LETTER FROM THE SUMMER HOUSE
by Oksana Zabuzhko, 1992
Hello, dear. After the recent acid rains
the garden has turned rust colored again: the blackened cucumber vines
stick out of the ground, like scorched wire.
I am not sure that the orchard
will be better this year. I thought
if I just turned up the dirt, you know , cleaned it up -- but
to tell you the truth, I'm afraid to walk between the trees:
with every step I feel I'm closer to the spot
where a rotting carcass lies in the tall grass
swarming with worms, grinning in the sun.
the day before yesterday in the thicket there were curious cries --
like meowing or the monotonous creaking of a tree
or the suppressed cackling of geese -- always on the same note.
Do you remember the dry elm -- the one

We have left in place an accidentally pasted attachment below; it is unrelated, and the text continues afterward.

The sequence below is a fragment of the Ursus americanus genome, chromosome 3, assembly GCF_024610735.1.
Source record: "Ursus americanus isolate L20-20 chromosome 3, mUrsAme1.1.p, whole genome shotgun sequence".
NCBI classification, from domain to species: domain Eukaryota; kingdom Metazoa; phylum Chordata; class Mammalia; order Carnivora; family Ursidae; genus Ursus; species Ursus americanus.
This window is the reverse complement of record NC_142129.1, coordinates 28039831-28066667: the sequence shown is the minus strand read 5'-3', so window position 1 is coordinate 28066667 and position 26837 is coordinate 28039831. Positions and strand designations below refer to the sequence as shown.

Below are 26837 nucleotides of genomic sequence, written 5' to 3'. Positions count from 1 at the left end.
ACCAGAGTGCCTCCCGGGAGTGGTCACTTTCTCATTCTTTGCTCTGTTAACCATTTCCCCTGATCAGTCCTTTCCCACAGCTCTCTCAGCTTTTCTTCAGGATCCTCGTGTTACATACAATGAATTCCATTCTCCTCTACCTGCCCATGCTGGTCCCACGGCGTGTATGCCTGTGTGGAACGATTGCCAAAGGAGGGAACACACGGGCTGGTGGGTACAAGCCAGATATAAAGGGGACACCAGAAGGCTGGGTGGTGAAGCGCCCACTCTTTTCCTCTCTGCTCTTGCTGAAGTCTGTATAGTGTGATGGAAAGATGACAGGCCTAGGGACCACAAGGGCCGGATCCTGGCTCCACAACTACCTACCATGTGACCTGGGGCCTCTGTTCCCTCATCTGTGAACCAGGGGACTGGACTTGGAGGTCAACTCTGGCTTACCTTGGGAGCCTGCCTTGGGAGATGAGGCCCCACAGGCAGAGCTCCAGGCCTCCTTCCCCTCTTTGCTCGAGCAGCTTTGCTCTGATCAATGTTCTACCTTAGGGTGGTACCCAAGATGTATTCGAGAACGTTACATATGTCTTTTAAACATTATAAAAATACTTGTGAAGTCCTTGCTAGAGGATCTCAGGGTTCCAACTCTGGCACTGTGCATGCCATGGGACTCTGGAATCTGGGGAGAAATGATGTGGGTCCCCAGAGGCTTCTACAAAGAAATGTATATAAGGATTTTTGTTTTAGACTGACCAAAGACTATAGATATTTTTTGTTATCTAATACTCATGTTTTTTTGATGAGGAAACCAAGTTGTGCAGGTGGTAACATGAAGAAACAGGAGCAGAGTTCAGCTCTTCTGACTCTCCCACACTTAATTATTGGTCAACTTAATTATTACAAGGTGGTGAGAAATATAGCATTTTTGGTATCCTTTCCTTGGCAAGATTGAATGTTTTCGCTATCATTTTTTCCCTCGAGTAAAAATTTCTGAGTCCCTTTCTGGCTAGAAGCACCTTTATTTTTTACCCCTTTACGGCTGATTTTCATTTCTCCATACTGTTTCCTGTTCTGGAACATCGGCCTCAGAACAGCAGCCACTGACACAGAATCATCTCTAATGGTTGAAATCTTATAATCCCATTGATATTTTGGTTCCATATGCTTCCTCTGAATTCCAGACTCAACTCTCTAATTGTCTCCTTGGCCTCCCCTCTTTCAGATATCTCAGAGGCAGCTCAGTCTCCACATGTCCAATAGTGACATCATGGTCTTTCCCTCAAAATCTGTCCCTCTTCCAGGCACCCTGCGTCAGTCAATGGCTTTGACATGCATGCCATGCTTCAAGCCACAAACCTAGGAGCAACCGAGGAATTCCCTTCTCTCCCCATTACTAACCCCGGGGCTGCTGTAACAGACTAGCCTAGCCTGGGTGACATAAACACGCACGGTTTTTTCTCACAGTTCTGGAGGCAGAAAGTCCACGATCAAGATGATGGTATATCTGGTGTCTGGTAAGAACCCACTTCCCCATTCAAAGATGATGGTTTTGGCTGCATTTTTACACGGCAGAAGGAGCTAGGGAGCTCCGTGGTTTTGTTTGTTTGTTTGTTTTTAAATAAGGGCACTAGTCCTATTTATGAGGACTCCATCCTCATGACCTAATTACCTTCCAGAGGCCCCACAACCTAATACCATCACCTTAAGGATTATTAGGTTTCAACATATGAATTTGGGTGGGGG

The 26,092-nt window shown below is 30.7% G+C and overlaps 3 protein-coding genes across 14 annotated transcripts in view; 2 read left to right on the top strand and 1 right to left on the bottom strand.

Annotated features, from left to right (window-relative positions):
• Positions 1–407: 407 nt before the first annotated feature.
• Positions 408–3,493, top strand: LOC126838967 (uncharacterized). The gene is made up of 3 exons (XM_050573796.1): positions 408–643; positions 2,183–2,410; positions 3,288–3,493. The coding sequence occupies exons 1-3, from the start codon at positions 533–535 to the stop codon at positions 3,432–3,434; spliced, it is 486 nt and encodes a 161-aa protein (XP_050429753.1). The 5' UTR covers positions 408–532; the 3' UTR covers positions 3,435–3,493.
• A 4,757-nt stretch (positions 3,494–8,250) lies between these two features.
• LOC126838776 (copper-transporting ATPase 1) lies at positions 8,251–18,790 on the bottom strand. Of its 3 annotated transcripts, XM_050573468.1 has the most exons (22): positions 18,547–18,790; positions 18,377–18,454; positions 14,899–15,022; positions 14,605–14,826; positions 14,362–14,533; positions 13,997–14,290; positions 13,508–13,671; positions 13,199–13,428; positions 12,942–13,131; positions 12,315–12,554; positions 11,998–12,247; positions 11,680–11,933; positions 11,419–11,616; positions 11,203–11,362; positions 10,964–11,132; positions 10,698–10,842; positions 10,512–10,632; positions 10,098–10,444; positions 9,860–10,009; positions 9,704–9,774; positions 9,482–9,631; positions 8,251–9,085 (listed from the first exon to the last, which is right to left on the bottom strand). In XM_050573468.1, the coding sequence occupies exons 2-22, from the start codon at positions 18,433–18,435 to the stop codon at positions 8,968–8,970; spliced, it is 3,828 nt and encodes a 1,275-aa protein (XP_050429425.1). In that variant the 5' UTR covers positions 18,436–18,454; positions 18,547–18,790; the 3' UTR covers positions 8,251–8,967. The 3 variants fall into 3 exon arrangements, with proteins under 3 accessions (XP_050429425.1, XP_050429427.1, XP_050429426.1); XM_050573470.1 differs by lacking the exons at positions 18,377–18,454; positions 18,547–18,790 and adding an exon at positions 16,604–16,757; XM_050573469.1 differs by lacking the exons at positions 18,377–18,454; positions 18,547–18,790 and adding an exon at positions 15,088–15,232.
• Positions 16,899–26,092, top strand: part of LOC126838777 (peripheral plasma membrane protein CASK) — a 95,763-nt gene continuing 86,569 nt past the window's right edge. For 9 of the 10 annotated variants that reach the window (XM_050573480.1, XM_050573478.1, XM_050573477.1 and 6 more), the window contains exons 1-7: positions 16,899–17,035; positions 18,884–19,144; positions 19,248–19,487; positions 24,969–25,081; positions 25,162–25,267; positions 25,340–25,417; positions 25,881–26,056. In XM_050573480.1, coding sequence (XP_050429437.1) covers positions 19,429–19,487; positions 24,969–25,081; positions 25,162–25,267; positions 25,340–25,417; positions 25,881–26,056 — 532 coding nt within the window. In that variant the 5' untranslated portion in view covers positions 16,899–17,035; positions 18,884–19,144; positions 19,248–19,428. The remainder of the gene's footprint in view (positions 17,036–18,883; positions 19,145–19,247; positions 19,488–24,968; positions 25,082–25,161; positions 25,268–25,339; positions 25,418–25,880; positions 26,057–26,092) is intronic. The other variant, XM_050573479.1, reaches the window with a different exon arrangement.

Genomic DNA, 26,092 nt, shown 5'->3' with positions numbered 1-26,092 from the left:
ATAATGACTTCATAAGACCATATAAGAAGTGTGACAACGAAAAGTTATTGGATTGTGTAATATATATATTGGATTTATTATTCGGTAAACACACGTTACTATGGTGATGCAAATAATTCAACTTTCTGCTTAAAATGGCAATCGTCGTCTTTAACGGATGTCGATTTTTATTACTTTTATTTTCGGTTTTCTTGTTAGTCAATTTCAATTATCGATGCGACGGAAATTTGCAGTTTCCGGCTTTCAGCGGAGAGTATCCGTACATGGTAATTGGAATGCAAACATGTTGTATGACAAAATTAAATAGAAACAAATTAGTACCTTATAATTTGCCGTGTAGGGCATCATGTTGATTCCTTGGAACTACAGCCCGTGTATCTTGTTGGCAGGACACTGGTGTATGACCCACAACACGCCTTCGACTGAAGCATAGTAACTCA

hit by lightning last year that now looks like a giant burned bone?
Well, sometimes I think that it
lords over the garden and the trees we planted
are slowly losing their minds, like mad dogs.
I don't know how mad trees behave,
maybe they "deroot" like trains derail. Anyway,
now I keep an ax near my bed at night, just in case.
The butterflies are mating: so there's still hope
we'll have caterpillars. The neighbor across the road
gave birth to a boy, well overdue they say:
had teeth and hair already, maybe it's a mutant, because yesterday
when he was only 9 days old he cried out:
"Extinguish the sky!"
then fell silent and hasn't said a word since; otherwise -- he's well.
That's our news. If you find time
to get away for the weekend,
bring me something to read
in a language I haven't learned yet. I've exhausted the ones I know.
Kisses. Love, O.
translated from the Ukrainian by Virlana Tkacz and Wanda Phipps